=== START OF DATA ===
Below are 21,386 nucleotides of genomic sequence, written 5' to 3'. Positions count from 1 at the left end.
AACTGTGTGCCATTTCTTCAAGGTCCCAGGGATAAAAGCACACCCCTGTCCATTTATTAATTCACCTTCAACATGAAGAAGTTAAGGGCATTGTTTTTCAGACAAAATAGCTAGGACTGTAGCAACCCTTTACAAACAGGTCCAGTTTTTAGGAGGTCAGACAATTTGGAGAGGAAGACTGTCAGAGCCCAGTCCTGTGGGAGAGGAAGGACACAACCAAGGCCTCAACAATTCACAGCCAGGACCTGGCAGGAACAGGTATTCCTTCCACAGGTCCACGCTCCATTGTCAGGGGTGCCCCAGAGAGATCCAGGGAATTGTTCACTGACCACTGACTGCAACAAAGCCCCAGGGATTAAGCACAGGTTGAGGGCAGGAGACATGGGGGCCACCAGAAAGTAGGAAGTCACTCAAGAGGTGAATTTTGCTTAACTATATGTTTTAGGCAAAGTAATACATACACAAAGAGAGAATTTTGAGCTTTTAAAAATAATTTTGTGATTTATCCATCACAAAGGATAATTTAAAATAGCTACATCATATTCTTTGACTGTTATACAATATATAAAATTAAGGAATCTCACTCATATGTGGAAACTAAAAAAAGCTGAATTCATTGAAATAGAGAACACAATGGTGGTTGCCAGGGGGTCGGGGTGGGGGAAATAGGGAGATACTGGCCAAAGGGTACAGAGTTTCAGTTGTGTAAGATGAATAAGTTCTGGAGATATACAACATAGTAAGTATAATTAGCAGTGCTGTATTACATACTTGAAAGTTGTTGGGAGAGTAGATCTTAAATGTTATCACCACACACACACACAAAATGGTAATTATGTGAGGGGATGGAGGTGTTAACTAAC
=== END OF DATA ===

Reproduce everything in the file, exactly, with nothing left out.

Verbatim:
Below are 21,386 nucleotides of genomic sequence, written 5' to 3'. Positions count from 1 at the left end.
AACTGTGTGCCATTTCTTCAAGGTCCCAGGGATAAAAGCACACCCCTGTCCATTTATTAATTCACCTTCAACATGAAGAAGTTAAGGGCATTGTTTTTCAGACAAAATAGCTAGGACTGTAGCAACCCTTTACAAACAGGTCCAGTTTTTAGGAGGTCAGACAATTTGGAGAGGAAGACTGTCAGAGCCCAGTCCTGTGGGAGAGGAAGGACACAACCAAGGCCTCAACAATTCACAGCCAGGACCTGGCAGGAACAGGTATTCCTTCCACAGGTCCACGCTCCATTGTCAGGGGTGCCCCAGAGAGATCCAGGGAATTGTTCACTGACCACTGACTGCAACAAAGCCCCAGGGATTAAGCACAGGTTGAGGGCAGGAGACATGGGGGCCACCAGAAAGTAGGAAGTCACTCAAGAGGTGAATTTTGCTTAACTATATGTTTTAGGCAAAGTAATACATACACAAAGAGAGAATTTTGAGCTTTTAAAAATAATTTTGTGATTTATCCATCACAAAGGATAATTTAAAATAGCTACATCATATTCTTTGACTGTTATACAATATATAAAATTAAGGAATCTCACTCATATGTGGAAACTAAAAAAAGCTGAATTCATTGAAATAGAGAACACAATGGTGGTTGCCAGGGGGTCGGGGTGGGGGAAATAGGGAGATACTGGCCAAAGGGTACAGAGTTTCAGTTGTGTAAGATGAATAAGTTCTGGAGATATACAACATAGTAAGTATAATTAGCAGTGCTGTATTACATACTTGAAAGTTGTTGGGAGAGTAGATCTTAAATGTTATCACCACACACACACACAAAATGGTAATTATGTGAGGGGATGGAGGTGTTAACTAAC